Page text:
Colombia’s president-elect seeks unity after polarizing vote
BOGOTA, Colombia (AP) — President-elect Ivan Duque appealed for unity after winning a runoff election over a leftist firebrand whose ascent shook Colombia’s political establishment and laid bare deep divisions over the nation’s peace process.
The conservative Duque, the protege of a powerful former president, was elected Sunday with 54 percent of the vote. He finished more than 12 points ahead of former guerrilla Gustavo Petro, though the runner-up’s performance at the ballot box was the best ever for the left in one of Latin America’s most conservative nations.
When Duque takes office in August at age 42, he will be Colombia’s youngest president in more than a century and in his first remarks as president-elect he vowed to work tirelessly to heal divisions and govern on behalf of all Colombians. He also promised a frontal attack on corruption while addressing a surge in cocaine production that he called a threat to national security.
“This is the opportunity that we have been waiting for — to turn the page on the politics of polarization, insults and venom,” Duque told jubilant supporters Sunday night, joined by his young family.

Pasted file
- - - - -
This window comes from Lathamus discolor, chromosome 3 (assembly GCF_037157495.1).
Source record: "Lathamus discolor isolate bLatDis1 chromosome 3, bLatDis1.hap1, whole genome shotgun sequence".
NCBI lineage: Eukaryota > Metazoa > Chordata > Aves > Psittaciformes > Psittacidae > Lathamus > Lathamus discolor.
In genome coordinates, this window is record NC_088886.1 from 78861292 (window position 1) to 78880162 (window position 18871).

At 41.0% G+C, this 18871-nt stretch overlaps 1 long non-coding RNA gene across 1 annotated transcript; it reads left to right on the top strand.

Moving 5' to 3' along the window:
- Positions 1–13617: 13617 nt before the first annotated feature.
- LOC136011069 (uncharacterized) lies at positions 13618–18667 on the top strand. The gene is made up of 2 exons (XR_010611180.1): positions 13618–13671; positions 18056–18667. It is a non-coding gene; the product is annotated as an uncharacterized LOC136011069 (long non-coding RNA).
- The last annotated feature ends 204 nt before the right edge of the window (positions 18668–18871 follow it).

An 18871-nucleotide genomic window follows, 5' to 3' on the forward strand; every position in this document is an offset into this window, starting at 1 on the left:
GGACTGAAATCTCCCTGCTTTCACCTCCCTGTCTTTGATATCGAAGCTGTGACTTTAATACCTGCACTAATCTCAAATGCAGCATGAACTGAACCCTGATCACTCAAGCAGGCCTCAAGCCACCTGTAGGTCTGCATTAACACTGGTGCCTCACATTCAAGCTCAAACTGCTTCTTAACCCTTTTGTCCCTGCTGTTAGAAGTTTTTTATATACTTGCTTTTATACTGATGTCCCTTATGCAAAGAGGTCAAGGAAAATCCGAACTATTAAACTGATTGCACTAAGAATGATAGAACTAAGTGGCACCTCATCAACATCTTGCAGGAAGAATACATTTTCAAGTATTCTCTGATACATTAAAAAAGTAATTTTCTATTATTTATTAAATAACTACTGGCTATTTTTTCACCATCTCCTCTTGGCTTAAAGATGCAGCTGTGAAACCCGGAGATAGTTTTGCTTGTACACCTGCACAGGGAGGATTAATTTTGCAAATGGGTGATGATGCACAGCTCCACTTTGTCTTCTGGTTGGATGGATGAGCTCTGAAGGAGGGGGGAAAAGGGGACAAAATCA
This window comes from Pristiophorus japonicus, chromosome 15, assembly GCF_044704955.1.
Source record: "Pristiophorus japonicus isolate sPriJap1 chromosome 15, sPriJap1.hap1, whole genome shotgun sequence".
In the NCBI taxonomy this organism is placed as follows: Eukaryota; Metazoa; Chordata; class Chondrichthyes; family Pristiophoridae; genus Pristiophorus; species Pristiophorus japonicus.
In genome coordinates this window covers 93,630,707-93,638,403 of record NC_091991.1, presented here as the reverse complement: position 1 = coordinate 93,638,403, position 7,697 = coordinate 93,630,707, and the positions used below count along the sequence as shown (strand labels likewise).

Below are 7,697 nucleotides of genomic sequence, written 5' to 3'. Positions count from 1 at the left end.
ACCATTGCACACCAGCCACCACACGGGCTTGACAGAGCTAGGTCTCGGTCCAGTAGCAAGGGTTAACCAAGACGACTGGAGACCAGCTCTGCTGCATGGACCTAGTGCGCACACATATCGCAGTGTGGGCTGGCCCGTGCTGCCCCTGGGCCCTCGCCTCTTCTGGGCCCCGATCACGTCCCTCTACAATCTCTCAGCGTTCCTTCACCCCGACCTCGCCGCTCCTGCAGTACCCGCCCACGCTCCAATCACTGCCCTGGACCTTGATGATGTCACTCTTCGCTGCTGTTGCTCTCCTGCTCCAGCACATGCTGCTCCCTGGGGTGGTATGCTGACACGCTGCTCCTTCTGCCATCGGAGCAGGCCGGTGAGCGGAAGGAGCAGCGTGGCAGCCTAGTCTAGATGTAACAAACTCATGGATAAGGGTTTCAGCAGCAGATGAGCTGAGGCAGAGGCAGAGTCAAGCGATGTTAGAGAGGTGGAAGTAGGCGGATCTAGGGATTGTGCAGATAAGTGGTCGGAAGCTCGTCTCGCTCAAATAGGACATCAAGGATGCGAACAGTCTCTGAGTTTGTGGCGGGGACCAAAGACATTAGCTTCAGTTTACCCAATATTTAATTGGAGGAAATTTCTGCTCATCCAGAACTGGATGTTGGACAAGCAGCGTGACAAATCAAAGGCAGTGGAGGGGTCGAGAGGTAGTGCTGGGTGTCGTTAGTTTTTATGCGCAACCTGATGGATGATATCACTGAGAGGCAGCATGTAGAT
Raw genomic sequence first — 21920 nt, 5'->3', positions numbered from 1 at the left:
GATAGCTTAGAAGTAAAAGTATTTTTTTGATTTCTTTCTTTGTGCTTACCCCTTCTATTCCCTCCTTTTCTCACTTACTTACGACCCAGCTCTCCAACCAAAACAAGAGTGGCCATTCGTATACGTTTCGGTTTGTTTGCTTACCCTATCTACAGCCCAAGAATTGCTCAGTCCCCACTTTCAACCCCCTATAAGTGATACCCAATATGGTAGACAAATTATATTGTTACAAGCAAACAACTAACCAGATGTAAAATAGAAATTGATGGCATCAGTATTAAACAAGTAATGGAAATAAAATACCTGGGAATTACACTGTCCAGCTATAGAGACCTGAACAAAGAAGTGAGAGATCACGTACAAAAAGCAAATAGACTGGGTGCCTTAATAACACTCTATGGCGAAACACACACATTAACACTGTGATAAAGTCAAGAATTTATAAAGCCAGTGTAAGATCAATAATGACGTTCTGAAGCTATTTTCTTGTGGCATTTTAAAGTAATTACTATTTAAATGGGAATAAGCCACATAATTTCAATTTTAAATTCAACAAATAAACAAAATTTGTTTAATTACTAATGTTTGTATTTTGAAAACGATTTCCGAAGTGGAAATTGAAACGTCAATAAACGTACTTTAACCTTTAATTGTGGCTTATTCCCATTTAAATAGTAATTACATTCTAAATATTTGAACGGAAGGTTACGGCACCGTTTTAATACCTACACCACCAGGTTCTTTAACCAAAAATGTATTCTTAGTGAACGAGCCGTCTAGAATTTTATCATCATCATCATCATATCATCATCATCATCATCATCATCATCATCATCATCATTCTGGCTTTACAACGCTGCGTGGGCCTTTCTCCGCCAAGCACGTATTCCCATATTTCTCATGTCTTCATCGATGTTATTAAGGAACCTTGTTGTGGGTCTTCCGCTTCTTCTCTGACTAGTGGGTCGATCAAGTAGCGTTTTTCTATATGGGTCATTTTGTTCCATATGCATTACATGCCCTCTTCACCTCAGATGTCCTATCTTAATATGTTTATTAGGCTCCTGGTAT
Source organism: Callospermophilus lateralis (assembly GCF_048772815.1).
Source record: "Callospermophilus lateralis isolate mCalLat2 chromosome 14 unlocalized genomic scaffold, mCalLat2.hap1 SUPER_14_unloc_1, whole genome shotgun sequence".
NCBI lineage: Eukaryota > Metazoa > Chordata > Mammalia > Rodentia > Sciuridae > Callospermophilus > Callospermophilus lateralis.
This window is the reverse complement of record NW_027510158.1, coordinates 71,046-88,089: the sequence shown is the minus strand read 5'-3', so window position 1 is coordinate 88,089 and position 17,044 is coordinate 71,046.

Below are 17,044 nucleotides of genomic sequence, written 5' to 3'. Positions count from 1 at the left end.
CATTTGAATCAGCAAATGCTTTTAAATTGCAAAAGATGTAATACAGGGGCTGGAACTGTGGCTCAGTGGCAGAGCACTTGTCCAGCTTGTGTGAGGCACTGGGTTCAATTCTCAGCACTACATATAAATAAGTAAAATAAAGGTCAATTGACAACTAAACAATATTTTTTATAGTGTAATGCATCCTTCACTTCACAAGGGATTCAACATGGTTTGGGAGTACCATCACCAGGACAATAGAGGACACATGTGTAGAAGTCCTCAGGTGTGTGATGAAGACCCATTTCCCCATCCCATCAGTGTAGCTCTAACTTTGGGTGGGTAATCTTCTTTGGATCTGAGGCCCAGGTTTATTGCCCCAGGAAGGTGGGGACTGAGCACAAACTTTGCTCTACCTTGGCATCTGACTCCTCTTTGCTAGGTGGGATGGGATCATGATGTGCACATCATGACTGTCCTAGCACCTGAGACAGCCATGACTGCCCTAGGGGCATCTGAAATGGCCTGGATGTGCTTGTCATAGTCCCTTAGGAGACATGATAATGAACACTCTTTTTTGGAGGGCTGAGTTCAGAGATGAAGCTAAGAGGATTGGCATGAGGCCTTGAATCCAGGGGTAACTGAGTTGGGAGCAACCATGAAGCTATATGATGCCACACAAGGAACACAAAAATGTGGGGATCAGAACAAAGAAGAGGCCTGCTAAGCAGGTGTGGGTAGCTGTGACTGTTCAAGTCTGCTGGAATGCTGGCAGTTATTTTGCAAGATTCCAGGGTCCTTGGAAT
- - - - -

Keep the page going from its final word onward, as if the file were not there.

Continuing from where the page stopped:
The election was the first since outgoing President Juan Manuel Santos signed the 2016 peace agreement with the Revolutionary Armed Forces of Colombia and the race ultimately ended up being defined by the divisive accord.
Duque’s promise to heal the scars from five decades of bloody conflict will demand a quick response. The FARC rebels who demobilized under the accord are struggling to reinsert themselves into civilian life in a nation where many people are hesitant to forgive. Vast swaths of remote territory remain under the control of violent drug mafias and residual rebel bands.
Duque, who only entered politics in 2014 after being lured back to Colombia by former President Alvaro Uribe from a cozy life in Washington, in his victory speech repeated pledges made on the campaign trail to roll back benefits in the peace accord for top rebel commanders behind atrocities.
He and running mate Marta Lucia Ramirez, who will become Colombia’s first female vice president, have promised to make changes in the accord but Duque also has vowed not to “shred it to pieces” as some of his hawkish allies have urged.
“Undoubtedly, for the peace process, this is an important test,” said Patricia Munoz, a professor of political science at Javeriana University in Bogota.
Petro energized young voters and drew millions to public plazas with fiery speeches vowing to improve the lives of poor Colombians long neglected by the political elite. His more than 8 million votes marked the biggest success for a leftist presidential contender ever in Colombia, where politicians on the left have long been stigmatized because of the civil conflict.
“Perhaps as time passes people will be less scared about voting for left-wing politicians,” said Jorge Gallego, a professor at Bogota’s Rosario University. “Although with this result, it’s proven that Colombia is still a right-wing country.”